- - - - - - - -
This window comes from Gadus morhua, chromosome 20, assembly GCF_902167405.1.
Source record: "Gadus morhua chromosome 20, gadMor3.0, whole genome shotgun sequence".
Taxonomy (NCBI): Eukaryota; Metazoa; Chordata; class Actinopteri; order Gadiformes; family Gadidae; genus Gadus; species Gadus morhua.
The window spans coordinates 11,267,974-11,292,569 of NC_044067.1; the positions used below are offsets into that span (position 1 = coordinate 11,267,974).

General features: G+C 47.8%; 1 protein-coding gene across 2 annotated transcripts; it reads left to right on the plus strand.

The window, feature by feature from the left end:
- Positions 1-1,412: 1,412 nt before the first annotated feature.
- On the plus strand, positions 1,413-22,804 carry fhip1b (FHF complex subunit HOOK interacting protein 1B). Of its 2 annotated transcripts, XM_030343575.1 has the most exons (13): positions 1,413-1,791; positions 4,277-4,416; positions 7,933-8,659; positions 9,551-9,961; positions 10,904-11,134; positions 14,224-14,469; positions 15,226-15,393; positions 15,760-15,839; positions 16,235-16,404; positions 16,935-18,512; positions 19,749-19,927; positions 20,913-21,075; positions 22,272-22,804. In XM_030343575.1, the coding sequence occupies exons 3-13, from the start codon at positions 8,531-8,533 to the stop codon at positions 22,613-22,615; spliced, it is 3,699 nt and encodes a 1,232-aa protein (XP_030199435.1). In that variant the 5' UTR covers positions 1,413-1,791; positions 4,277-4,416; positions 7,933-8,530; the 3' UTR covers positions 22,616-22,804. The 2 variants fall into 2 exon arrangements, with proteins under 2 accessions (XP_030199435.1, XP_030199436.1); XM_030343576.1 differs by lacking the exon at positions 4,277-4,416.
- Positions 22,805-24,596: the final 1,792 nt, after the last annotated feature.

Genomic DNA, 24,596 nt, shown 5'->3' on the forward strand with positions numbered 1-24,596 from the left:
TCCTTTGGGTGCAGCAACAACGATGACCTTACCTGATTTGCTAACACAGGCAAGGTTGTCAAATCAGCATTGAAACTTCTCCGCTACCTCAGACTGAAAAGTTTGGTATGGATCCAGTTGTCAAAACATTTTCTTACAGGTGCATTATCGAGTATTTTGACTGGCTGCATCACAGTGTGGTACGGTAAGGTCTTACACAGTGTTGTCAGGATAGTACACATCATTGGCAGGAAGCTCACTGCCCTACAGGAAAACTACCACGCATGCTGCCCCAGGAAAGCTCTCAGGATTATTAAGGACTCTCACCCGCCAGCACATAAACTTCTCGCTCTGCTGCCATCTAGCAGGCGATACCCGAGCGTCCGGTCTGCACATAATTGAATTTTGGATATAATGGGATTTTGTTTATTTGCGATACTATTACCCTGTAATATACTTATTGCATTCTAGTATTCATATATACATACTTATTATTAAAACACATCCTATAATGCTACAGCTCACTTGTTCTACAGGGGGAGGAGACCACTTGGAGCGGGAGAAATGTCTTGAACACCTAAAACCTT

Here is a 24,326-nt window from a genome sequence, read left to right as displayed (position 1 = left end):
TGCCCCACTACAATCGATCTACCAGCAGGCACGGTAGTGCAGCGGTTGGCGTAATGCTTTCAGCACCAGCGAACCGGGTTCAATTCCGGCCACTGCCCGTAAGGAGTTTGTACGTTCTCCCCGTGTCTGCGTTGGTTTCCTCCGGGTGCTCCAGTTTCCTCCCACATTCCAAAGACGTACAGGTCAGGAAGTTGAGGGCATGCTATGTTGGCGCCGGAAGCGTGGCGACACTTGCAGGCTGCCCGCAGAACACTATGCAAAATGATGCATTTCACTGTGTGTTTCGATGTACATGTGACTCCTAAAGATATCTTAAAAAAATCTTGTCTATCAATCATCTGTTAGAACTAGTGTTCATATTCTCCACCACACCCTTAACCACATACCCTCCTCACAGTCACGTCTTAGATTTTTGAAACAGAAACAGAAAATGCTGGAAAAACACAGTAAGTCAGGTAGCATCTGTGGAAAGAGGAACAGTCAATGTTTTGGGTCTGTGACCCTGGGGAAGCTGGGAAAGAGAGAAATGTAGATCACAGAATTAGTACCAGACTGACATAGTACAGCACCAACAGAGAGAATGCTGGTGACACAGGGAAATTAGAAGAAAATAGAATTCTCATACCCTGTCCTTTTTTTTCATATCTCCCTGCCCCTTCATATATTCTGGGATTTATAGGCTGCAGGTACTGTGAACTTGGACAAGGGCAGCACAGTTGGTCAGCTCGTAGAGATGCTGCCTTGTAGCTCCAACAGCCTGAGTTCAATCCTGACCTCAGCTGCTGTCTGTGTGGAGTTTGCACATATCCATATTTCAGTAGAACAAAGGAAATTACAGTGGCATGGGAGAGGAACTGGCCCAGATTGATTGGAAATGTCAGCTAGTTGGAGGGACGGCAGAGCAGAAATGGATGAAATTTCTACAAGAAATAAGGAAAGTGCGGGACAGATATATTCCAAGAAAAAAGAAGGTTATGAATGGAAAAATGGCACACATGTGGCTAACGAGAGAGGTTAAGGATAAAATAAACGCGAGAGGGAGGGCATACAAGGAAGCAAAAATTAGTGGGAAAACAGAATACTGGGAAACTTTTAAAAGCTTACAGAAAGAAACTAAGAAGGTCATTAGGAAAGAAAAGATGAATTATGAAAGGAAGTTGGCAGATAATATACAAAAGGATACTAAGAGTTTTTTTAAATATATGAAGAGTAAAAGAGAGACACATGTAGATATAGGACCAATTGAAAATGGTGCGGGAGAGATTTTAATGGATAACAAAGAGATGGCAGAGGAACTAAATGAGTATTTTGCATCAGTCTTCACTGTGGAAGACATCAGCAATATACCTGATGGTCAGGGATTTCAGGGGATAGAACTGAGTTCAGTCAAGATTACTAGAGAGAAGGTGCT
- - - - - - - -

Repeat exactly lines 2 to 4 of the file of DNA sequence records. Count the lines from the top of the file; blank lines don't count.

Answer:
Source record: "Gadus morhua chromosome 20, gadMor3.0, whole genome shotgun sequence".
Taxonomy (NCBI): Eukaryota; Metazoa; Chordata; class Actinopteri; order Gadiformes; family Gadidae; genus Gadus; species Gadus morhua.
The window spans coordinates 11,267,974-11,292,569 of NC_044067.1; the positions used below are offsets into that span (position 1 = coordinate 11,267,974).